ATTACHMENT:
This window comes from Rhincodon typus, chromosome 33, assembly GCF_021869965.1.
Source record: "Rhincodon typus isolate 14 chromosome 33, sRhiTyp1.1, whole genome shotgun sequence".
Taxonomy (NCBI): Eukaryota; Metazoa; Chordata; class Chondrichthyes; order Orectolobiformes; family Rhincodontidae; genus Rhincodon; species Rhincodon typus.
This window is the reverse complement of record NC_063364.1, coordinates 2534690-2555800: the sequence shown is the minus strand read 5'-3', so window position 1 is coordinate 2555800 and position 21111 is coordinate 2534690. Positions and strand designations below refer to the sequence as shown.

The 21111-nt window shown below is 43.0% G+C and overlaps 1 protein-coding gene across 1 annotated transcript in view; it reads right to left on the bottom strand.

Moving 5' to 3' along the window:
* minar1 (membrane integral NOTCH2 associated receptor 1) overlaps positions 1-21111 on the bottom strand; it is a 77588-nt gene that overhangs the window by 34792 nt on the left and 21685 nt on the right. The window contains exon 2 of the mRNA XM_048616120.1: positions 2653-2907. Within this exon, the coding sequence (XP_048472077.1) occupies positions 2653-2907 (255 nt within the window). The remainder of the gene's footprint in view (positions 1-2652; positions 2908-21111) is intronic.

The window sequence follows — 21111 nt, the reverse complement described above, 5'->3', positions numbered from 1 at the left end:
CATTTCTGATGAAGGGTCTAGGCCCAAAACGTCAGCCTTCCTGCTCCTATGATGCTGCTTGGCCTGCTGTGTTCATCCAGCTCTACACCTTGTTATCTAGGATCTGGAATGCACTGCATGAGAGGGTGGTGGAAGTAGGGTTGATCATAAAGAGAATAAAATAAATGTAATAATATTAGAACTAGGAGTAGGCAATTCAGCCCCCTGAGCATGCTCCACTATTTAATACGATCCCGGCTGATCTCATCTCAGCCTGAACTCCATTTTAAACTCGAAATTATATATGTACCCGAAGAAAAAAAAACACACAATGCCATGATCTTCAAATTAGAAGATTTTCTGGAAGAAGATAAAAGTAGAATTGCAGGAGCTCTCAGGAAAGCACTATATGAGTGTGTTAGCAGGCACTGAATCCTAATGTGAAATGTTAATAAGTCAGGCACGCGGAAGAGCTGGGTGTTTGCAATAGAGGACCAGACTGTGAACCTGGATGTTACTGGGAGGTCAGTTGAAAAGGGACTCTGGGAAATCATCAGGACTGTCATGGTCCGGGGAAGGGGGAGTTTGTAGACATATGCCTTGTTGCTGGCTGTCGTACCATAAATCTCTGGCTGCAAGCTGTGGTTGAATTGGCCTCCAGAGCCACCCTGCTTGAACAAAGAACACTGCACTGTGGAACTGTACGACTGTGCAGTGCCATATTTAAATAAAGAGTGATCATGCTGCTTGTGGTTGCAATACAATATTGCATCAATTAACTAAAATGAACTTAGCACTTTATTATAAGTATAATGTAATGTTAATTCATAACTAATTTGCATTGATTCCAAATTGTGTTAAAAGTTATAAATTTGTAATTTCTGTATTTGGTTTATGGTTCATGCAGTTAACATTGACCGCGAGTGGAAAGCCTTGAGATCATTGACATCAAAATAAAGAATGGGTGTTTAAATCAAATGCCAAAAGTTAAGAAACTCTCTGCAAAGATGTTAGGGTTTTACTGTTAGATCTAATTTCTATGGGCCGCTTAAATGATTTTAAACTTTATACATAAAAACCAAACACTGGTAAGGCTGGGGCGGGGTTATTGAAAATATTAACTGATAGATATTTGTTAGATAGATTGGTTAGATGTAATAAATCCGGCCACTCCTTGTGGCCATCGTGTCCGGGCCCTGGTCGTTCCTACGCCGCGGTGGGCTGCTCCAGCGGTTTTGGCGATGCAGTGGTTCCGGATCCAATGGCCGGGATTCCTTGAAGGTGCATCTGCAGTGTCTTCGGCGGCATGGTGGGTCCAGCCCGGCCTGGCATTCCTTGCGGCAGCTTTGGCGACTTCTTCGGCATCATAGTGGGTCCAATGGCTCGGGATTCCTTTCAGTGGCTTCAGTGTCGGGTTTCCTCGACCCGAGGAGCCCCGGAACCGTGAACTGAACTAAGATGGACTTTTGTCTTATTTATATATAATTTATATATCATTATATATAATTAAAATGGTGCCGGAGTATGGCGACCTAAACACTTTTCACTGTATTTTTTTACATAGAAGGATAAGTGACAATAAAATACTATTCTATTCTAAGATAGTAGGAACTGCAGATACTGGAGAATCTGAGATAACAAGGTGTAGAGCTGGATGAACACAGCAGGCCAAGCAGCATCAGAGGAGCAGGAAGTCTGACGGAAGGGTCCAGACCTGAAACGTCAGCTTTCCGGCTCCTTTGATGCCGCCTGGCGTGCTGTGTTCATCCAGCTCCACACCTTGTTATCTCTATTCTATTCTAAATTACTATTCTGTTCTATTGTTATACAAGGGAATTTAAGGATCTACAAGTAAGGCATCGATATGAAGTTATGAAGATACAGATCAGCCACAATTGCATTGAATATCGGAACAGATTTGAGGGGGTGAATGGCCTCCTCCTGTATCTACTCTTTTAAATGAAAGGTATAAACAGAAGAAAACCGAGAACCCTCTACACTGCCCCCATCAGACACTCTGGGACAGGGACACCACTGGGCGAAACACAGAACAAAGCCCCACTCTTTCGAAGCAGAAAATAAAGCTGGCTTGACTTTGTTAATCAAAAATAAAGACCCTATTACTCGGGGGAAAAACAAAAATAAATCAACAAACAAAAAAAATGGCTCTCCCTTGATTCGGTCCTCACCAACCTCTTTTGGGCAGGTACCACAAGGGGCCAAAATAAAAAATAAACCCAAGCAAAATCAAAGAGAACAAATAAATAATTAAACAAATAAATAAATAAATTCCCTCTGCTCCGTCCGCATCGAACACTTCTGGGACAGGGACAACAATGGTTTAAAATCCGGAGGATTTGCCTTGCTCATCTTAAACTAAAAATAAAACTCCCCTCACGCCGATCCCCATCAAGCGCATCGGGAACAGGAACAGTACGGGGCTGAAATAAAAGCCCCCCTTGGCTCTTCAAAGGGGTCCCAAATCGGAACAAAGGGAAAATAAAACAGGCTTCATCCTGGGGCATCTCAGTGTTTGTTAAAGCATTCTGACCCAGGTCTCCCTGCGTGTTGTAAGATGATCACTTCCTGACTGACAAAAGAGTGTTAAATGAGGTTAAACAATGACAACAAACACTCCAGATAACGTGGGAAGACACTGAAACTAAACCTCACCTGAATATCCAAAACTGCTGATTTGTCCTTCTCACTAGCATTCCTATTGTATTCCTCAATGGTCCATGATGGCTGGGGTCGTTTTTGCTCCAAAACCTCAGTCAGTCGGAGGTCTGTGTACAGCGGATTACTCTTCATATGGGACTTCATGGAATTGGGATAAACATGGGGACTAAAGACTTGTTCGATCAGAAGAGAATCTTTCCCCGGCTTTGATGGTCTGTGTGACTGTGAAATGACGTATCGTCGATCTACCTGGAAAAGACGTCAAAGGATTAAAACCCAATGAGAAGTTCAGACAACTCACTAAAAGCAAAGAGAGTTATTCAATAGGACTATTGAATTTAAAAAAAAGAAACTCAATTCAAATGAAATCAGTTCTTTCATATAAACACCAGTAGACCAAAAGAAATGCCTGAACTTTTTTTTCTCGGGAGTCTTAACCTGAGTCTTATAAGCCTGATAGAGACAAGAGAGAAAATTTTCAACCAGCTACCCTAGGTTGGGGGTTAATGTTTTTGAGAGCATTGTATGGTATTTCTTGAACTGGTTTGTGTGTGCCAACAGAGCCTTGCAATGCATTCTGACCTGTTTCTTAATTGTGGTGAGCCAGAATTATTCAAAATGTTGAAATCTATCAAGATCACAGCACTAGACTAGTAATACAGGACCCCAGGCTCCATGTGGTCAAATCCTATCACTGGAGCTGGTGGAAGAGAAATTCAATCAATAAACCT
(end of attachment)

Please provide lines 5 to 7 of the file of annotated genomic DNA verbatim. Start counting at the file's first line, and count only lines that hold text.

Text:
The 21111-nt window shown below is 43.0% G+C and overlaps 1 protein-coding gene across 1 annotated transcript in view; it reads right to left on the bottom strand.

Moving 5' to 3' along the window:
* minar1 (membrane integral NOTCH2 associated receptor 1) overlaps positions 1-21111 on the bottom strand; it is a 77588-nt gene that overhangs the window by 34792 nt on the left and 21685 nt on the right. The window contains exon 2 of the mRNA XM_048616120.1: positions 2653-2907. Within this exon, the coding sequence (XP_048472077.1) occupies positions 2653-2907 (255 nt within the window). The remainder of the gene's footprint in view (positions 1-2652; positions 2908-21111) is intronic.